There are many implementations of SPI bus controllers available on the market. Just as an example, DCD-SEMI’s DSPI is a fully configurable SPI master/slave device. It is flexible enough to interface directly with numerous standard peripherals like memories, sensors, etc. The IP is easy to use and utilizes a low amount of logic resources — just as the SPI should be.

Multi-line SPI

SPI is frequently used in communication with serial memories. The memory size can be large, which enforces the need of faster transfers. SCK cannot increase infinitely, so the first thought is to increase the number of data lines, not to unnecessarily increase the number of wires. it is better to stay with the half-duplex transmission.

As the first, dual SPI has been introduced. MOSI has become SIO0 (Serial I/O 0) and MISO has become SIO1. SIO0 carries even bits and SIO1 carries odd bits. The bus throughput becomes doubled.

Then the quad SPI has been mastered. New data lines have been added: SIO2 and SIO3. The bit transmission scheme looks as follows:

Figure 4: Dual and quad SPI bit sequence

Figure 4: Dual and quad SPI bit sequence

The bus throughput becomes doubled again, and each data byte can be sent in only two SCK cycles.

The SPI transfer from/to serial memory consists of several phases: Instruction (command), Address, Data, and, optionally, Checksum. Some commands are required to be sent in single SPI mode, while Address and Data are sent in multi-IO mode.

Further extending quad SPI, some devices increase the transfer rate by using double-data–rate (DDR) transmission, wherein data lines are sampled both on the rising and falling edge simultaneously, so every data byte is sent in just one SCK cycle. An example is shown in Figure 5.

Figure 5: DDR quad SPI transfer

Figure 5: DDR quad SPI transfer

One could ask: If we are already using four data lines, why not expand further? So thought the engineers who introduced octal SPI. In single-data–rate (SDR) mode, 1 byte is sent in one SCK cycle, and in DDR mode, 2 bytes are sent in one SCK cycle. The bandwidth increases significantly. An example is shown in Figure 6.

Figure 6: Octal SPI DDR transfer

Figure 6: Octal SPI DDR transfer

The transfer format shown in Figure 6 has its limitations. Instruction is sent repeated, as 2 bytes, to preserve an even number of bytes in transfer, because sampling is done on every SCK edge. Alternatively, the command can be sent in SDR mode. Address and Data phases must also contain an even number of bytes.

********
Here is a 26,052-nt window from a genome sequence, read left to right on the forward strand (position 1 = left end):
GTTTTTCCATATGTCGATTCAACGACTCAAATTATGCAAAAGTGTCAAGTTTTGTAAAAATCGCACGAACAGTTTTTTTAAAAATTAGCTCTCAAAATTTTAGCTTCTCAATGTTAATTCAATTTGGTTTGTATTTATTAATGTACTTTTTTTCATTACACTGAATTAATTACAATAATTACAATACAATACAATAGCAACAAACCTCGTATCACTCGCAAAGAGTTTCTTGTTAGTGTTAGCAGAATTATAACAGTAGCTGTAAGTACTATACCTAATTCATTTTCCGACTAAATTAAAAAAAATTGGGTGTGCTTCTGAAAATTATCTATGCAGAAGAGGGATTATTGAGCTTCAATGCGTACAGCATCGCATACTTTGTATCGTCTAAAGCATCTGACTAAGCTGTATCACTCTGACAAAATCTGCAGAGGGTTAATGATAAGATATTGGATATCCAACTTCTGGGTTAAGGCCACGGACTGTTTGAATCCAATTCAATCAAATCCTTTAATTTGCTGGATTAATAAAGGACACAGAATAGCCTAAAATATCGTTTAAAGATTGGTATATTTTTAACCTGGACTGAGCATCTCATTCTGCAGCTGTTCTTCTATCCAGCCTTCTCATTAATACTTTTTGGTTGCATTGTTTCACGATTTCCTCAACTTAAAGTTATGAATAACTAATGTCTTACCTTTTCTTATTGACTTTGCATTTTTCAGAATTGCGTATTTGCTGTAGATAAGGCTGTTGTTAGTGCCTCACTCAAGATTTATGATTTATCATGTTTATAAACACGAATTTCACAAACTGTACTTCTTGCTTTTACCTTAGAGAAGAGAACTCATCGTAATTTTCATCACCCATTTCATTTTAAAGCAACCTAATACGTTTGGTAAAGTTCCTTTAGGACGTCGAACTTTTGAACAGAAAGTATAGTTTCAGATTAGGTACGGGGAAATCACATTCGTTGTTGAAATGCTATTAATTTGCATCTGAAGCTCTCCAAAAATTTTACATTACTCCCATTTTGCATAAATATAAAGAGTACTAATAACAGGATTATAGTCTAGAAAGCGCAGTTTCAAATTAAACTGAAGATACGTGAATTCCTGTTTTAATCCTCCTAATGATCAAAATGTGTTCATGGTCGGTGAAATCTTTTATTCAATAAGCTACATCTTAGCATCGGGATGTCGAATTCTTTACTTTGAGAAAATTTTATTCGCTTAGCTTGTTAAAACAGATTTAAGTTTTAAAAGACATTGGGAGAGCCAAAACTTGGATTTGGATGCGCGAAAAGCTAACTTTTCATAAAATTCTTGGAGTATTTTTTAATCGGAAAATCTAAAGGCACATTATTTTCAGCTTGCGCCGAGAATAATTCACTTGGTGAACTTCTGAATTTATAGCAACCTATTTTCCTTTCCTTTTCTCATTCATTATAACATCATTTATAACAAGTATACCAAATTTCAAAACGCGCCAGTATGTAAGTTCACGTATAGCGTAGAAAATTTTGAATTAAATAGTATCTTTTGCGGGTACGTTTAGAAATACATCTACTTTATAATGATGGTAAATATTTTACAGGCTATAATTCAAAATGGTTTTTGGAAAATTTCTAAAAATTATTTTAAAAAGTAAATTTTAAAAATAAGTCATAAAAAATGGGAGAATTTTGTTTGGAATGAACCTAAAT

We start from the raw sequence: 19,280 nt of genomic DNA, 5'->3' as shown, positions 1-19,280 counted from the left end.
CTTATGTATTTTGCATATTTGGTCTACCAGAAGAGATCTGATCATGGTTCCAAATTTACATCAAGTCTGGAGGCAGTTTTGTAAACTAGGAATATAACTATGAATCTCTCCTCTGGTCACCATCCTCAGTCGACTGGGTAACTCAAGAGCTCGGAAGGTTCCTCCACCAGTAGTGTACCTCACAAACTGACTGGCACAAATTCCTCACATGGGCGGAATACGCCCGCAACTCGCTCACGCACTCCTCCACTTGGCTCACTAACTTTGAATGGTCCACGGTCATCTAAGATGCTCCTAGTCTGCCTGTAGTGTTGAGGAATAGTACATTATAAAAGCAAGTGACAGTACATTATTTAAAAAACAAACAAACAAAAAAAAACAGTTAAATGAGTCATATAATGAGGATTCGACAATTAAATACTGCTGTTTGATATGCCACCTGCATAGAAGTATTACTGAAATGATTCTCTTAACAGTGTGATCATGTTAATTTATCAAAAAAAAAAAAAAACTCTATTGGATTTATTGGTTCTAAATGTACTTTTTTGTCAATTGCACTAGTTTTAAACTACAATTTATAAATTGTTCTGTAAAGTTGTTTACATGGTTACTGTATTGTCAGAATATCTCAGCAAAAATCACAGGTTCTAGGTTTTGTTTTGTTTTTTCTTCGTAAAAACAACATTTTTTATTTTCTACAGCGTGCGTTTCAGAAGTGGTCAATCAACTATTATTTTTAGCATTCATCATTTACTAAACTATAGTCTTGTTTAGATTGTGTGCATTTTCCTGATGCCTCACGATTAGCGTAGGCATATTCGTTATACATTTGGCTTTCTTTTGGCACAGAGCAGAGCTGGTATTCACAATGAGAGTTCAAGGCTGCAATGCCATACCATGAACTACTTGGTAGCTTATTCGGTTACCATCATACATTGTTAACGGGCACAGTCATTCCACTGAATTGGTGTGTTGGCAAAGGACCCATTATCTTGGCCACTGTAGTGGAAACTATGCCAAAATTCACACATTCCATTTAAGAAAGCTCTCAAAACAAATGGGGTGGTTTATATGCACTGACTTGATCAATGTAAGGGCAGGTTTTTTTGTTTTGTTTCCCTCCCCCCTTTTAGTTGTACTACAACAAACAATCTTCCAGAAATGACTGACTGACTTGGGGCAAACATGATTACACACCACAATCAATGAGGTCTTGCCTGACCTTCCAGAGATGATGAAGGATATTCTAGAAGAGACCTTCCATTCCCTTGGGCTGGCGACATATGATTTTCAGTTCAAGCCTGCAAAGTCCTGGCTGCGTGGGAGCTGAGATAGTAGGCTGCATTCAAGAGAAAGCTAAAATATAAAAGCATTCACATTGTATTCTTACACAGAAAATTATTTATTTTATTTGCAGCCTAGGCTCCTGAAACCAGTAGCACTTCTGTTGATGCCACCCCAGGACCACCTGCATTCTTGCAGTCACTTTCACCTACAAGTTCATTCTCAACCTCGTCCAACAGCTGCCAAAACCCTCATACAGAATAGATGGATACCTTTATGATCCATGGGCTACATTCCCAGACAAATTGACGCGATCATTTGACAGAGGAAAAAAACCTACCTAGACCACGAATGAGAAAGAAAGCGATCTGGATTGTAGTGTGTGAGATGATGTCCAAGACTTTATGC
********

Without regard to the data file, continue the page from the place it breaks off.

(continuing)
By now, the CPOL and CPHA settings have lost their meaning. Octal SPI DDR transfers are conducted only in SPI mode 0.

For HDL designers, it’s common to develop backward-compatible SPI master/slave controllers. DCD-SEMI finds customer’s interest in the DQSPI that supports single, dual, and quad SPI transfers, while DOSPI supports single, dual, quad, and octal SPI transfers. Both support DDR transfers, support multiple SPI slaves, implement a dedicated FIFO memory, and are available with the most common CPU bus interfaces. In single SPI mode, all of Motorola’s SPI configurations are supported.

eXecute In Place

Thanks to DDR and quad/octal transfers combined with high SCK frequency, it became possible to execute programs directly from a serial memory instead of copying the program memory into RAM. The program code must be stored in nonvolatile memory and the serial flash memory is cheaper than a parallel. The SPI controller in eXecutive In Place (XIP) mode is considered a bus bridge: From the “CPU’s point of view,” it is a simple memory that can be accessed parallel, and from the “SPI memory’s point of view,” it is just an ordinary SPI master. The CPU read transfers are performed with zero latency, if the program is executed linear (address after address) or the jump does not cross boundary of memory page, stored in controller’s FIFO memory. Also, in a typical embedded system, the MCU does run on significantly lower frequency than the SPI controller, so the data is available immediately, even if the next memory page has to be read.